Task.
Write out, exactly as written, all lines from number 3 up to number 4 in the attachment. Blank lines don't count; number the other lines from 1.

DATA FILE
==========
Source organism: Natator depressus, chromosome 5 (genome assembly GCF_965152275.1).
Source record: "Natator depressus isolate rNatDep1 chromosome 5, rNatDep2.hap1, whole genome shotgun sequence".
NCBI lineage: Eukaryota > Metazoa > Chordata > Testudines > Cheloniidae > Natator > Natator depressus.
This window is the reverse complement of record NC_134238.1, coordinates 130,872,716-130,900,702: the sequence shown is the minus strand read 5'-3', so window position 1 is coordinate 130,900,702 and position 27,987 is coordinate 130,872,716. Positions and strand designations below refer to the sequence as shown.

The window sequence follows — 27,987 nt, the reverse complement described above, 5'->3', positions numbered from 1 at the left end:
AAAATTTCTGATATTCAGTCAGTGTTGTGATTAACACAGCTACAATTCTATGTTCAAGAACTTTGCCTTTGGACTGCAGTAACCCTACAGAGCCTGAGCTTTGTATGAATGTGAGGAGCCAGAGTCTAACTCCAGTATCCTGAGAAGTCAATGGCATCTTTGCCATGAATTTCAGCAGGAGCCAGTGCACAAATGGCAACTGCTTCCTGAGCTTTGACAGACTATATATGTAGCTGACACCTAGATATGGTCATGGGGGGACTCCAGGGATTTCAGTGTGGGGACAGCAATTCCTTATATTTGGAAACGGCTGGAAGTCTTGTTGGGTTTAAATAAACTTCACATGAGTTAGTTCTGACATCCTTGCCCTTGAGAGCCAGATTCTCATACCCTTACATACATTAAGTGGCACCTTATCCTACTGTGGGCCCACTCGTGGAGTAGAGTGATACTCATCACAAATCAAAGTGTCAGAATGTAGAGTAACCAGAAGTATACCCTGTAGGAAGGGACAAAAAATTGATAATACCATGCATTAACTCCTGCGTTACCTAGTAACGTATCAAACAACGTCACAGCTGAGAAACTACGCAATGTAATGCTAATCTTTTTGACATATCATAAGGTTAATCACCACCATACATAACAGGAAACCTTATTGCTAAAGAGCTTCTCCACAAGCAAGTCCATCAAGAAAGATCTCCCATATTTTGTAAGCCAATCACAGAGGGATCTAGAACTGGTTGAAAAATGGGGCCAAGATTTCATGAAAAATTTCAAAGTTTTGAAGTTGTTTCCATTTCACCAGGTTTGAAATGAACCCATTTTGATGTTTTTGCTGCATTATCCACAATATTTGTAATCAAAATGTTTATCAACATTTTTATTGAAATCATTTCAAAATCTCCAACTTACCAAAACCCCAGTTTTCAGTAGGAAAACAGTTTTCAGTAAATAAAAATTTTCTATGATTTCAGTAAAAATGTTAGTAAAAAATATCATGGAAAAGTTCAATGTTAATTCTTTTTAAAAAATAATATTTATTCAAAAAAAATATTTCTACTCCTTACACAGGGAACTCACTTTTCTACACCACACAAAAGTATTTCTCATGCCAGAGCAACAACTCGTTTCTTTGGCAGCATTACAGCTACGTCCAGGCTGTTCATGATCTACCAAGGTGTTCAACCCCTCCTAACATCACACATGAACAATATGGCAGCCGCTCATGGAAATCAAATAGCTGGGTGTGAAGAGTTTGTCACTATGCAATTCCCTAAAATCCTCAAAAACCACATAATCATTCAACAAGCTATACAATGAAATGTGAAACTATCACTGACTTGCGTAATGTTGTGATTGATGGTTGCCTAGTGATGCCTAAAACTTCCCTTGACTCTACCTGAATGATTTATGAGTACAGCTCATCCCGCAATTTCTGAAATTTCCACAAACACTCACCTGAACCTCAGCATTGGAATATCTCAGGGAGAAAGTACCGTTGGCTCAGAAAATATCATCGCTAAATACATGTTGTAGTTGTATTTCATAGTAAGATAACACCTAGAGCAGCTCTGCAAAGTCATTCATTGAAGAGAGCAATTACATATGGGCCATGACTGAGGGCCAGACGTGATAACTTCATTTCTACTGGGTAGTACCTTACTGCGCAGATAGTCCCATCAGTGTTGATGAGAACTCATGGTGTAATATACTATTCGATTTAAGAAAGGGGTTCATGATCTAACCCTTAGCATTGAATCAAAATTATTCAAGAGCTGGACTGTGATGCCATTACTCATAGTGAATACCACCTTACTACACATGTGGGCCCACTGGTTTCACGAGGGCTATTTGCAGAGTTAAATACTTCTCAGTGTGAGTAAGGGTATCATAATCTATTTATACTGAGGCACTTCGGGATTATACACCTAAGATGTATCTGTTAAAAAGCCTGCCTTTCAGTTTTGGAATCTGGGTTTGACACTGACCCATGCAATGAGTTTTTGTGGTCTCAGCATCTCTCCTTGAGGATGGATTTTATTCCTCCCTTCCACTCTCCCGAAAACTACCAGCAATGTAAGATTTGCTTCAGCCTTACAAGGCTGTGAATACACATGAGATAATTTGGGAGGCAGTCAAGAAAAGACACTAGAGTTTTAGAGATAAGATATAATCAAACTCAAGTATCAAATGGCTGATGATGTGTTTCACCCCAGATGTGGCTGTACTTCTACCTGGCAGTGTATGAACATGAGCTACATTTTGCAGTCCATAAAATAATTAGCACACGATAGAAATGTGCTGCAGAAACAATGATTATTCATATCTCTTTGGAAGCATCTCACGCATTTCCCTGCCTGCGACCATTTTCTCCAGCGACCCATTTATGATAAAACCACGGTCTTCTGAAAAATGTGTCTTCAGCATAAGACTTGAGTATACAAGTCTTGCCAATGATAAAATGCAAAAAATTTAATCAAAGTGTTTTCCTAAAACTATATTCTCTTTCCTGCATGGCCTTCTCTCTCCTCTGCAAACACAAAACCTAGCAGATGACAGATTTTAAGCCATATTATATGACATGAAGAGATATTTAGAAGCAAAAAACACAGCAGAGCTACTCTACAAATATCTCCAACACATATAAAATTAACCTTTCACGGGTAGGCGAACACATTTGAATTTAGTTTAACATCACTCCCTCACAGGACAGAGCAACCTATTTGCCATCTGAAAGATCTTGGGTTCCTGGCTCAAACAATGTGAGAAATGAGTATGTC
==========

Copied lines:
NCBI lineage: Eukaryota > Metazoa > Chordata > Testudines > Cheloniidae > Natator > Natator depressus.
This window is the reverse complement of record NC_134238.1, coordinates 130,872,716-130,900,702: the sequence shown is the minus strand read 5'-3', so window position 1 is coordinate 130,900,702 and position 27,987 is coordinate 130,872,716. Positions and strand designations below refer to the sequence as shown.